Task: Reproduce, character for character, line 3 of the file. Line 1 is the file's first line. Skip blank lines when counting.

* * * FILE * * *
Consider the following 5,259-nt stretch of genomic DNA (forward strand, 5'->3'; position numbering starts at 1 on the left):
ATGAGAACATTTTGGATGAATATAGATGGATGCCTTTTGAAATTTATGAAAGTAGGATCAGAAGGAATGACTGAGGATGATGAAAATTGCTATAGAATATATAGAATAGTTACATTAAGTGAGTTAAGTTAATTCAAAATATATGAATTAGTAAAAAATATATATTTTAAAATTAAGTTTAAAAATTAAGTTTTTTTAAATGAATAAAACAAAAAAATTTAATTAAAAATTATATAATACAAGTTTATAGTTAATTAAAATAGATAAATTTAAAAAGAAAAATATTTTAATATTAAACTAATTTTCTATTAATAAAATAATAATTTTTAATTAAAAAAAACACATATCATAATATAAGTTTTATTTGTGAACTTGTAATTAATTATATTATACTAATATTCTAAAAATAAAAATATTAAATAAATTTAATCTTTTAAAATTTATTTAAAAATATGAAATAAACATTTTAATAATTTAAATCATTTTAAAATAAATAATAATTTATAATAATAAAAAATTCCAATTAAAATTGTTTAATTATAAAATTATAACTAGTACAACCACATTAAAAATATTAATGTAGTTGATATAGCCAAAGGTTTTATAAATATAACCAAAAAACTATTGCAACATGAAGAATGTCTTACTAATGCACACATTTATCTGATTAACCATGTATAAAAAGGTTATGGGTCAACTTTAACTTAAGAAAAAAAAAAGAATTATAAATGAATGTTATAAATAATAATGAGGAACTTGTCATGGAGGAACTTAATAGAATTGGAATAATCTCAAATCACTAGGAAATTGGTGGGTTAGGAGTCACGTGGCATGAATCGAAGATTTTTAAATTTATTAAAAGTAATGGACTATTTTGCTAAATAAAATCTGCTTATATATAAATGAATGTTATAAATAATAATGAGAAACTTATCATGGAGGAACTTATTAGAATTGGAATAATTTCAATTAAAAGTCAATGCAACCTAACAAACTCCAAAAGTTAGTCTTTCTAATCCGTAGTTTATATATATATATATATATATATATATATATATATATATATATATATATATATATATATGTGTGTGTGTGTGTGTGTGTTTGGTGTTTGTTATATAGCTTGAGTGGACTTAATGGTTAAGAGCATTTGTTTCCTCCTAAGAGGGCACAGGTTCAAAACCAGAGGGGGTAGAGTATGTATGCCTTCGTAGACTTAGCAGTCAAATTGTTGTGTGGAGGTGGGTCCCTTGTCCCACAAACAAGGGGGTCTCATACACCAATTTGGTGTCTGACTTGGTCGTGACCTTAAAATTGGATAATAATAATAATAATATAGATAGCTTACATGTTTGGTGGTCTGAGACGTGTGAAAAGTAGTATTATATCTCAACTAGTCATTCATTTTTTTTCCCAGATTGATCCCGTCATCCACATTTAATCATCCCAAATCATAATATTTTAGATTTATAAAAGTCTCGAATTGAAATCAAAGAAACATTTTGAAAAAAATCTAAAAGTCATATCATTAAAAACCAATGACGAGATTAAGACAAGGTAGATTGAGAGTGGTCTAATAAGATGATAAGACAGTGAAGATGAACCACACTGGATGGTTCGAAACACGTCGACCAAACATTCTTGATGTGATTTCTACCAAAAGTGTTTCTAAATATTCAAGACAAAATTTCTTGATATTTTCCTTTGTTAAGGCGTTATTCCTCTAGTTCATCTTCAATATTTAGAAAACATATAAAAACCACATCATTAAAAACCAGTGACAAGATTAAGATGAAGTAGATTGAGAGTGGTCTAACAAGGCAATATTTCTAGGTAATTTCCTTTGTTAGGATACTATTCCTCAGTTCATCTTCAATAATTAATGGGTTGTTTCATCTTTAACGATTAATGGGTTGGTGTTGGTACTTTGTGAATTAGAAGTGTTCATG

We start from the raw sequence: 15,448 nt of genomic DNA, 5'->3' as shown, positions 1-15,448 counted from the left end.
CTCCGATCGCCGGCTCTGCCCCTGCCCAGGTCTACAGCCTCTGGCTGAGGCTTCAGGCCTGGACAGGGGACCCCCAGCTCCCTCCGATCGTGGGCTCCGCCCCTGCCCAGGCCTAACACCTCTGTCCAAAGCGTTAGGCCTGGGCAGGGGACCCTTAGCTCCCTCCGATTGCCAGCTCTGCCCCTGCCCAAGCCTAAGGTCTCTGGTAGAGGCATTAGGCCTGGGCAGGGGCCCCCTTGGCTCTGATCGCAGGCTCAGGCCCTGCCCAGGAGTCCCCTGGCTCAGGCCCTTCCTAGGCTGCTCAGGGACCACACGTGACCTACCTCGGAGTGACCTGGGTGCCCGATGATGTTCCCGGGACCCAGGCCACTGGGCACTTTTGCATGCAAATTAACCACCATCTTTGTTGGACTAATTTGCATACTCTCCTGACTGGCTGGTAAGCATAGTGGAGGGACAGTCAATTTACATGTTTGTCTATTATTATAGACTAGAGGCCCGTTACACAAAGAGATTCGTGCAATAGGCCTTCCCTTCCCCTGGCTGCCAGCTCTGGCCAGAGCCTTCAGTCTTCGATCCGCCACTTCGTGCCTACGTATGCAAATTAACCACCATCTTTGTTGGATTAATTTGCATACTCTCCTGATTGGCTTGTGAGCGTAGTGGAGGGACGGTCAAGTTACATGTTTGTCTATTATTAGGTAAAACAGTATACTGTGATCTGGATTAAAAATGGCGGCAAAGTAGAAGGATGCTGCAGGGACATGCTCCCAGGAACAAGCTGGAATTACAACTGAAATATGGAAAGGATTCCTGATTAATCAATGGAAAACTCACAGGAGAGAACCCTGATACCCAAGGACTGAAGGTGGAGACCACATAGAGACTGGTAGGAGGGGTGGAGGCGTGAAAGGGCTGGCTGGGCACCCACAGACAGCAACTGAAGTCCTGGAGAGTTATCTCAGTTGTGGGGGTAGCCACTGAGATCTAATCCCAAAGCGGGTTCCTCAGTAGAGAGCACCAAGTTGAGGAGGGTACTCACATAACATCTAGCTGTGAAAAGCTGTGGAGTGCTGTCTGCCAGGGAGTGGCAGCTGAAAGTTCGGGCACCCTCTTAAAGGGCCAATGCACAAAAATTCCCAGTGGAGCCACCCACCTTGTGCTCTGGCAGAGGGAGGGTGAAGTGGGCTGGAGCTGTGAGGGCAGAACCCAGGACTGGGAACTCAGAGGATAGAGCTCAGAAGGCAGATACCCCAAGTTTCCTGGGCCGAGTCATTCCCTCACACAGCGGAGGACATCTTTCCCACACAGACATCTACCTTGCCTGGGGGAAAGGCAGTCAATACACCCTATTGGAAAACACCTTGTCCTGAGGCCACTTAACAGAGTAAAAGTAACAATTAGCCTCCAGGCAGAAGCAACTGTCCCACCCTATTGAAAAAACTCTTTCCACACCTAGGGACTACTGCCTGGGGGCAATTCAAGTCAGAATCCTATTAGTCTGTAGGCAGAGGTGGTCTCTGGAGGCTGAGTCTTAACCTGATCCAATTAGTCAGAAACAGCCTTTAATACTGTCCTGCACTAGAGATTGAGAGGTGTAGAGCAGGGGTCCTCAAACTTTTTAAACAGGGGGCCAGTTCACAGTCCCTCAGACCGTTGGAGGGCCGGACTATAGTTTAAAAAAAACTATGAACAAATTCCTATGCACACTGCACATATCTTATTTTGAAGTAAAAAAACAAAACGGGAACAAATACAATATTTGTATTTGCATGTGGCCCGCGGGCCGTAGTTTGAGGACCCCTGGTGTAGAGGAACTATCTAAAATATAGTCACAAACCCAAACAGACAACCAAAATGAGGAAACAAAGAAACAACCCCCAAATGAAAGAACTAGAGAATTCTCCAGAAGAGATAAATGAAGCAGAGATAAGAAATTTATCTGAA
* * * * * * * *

We start from the raw sequence: 15,448 nt of genomic DNA, 5'->3' as shown, positions 1-15,448 counted from the left end.